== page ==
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Totalise v Motley Fool

An applicant for a ‘Norwich Pharmacal’ style order will normally be required to pay the defendant’s legal costs, since it is for the applicant to prove to the Court that he or she is entitled to an Order for disclosure, rather than the defendant to make a (potentially erroneous) decision as to whether to provide disclosure.

Totalise Plc v Motley Fool Ltd

  • MCLR March 2002
  • [2001] EWCA Civ 1897
  • [2002] 1 W.L.R. 1233
  • [2003] 2 All E.R. 872

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Facts

The decision at first instance appeared in the August 2001 edition of MCLR ([2001] Masons CLR 87).  This is the appeal brought by the Second Defendant against the decision of Owen J., who ordered the Defendants to pay the Claimant's costs in a 'Norwich Pharmacal' application.  The subject matter of this appeal was considered in the commentary to the previous MCLR article and therefore no further commentary is provided here.

Briefly, the First and Second Defendants provided a bulletin board web site service.  A user of the service, 'Z Dust', made a number of postings which were allegedly defamatory against the Claimant.  The Claimant requested disclosure of Z Dust's identity from the Defendants.  The Defendants refused on the basis that disclosure would breach the Data Protection Act 1998 (the '1998 Act').  As a consequence the Claimant brought a Norwich Pharmacal application against the Defendants seeking a Court Order that they disclose Z Dust's identity and provide documents relating to the same.

Owen J. made an order for disclosure of Z Dust's identity and that the Defendants pay the costs of the application.  This costs order was made on the basis that although the Defendants had to carry out the balancing exercise as to whether or not to disclose the identity, in this case there was only one answer to that balancing exercise, namely that they should have complied with the requests made by the Claimant.  The costs part of the order formed the subject of the appeal.

Judgment

Aldous LJ held that the Court did have a discretion as to the order for costs in Norwich Pharmacal applications, but that such applications are not ordinary adversarial proceedings (on the basis that the defendants are not the wrong doers and have become mixed up in tortious acts through no conduct of their own).  In these situations it is for the applicant to satisfy the Court that the order for disclosure should be made, not for the defendant to take a view which could be wrong.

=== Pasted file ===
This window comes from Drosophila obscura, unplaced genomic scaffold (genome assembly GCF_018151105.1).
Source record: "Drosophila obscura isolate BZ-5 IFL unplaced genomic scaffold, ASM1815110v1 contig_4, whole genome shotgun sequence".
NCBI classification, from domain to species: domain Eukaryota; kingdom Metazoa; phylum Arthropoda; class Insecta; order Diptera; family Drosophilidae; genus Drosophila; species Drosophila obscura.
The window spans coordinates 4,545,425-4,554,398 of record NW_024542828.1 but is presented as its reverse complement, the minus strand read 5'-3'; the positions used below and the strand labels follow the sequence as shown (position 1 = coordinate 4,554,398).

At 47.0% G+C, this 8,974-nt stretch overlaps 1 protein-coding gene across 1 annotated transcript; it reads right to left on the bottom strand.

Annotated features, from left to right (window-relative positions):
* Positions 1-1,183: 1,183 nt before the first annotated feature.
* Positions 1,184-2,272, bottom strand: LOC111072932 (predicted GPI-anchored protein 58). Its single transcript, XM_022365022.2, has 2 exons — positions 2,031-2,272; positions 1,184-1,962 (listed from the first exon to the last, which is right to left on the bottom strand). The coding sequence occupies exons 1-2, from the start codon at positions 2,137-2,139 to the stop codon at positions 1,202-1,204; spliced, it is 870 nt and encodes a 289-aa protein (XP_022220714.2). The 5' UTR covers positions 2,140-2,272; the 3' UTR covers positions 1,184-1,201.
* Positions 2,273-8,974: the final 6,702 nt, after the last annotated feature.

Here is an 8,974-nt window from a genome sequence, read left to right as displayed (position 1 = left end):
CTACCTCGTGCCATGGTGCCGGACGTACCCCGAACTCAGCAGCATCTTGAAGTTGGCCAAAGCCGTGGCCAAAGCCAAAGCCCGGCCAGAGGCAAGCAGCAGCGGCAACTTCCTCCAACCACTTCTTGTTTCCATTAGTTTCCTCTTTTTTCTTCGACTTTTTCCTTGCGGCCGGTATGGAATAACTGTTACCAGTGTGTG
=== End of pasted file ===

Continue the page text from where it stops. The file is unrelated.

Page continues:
Section 35 of the 1998 Act permits disclosure of personal data where it is necessary for the purposes of establishing, exercising or defending legal rights.  However paragraph 6 of Schedule 2 to the 1998 Act states:

"(1) The processing is necessary for the purposes of legitimate interests pursued by the data controller or by the third party or parties to whom the data are disclosed, except where the processing is unwarranted in any particular case by reason of prejudice to the rights and freedoms or legitimate interests of the data subject."

Aldous LJ considered it manifest from paragraph 6 that no order might be made for disclosure of a data subject's identity, whether under Norwich Pharmacal doctrine or otherwise, unless the Court had first considered whether the disclosure was warranted, having regard to the rights and freedoms or the legitimate interests of the data subject.  Furthermore and particularly since the coming into force on 2 October 2000 of the Human Rights Act 1998, the Court must be careful not to make an order which unjustifiably invades the right of an individual to respect for his private life, especially when that individual is not before the Court.

The Court found that a defendant to a Norwich Pharmacal application should not make a disclosure of a person's identity merely on the basis of legal advice he has taken as to the likely outcome of the application.  Many factors are relevant as to whether disclosure is or is not ordered, and a defendant may easily come to the wrong view.

In general Norwich Pharmacal applications are akin to proceedings for pre-action disclosure.  The Court, when considering its order as to costs, after a successful Norwich Pharmacal application, should consider all the circumstances.  However in a normal case the applicant should be ordered to pay the costs of the party making the disclosure including the costs of making the disclosure.  Aldous LJ acknowledged that there may be cases where the circumstances required a different order but not in cases where:

  • the party required to make the disclosure had a genuine doubt that the person seeking the disclosure was entitled to it;
  • the party was under an appropriate legal obligation not to reveal the information, or where the legal position was not clear, or the party had reasonable doubt as to the obligations (in the current situation, the terms and conditions of the relationship between the Defendants and Z Dust prevented the Defendants disclosing his identity);
  • the party could be subject to proceedings if disclosure was voluntary;
  • the party would or might suffer damage by voluntarily giving the disclosure; or
  • the disclosure would or might infringe a legitimate interest of another.

Consequently, Aldous LJ found that Owen J. was wrong in making an order for costs against the Second Defendant in the circumstances, the appeal was upheld and the Second Defendant was entitled to recover its costs.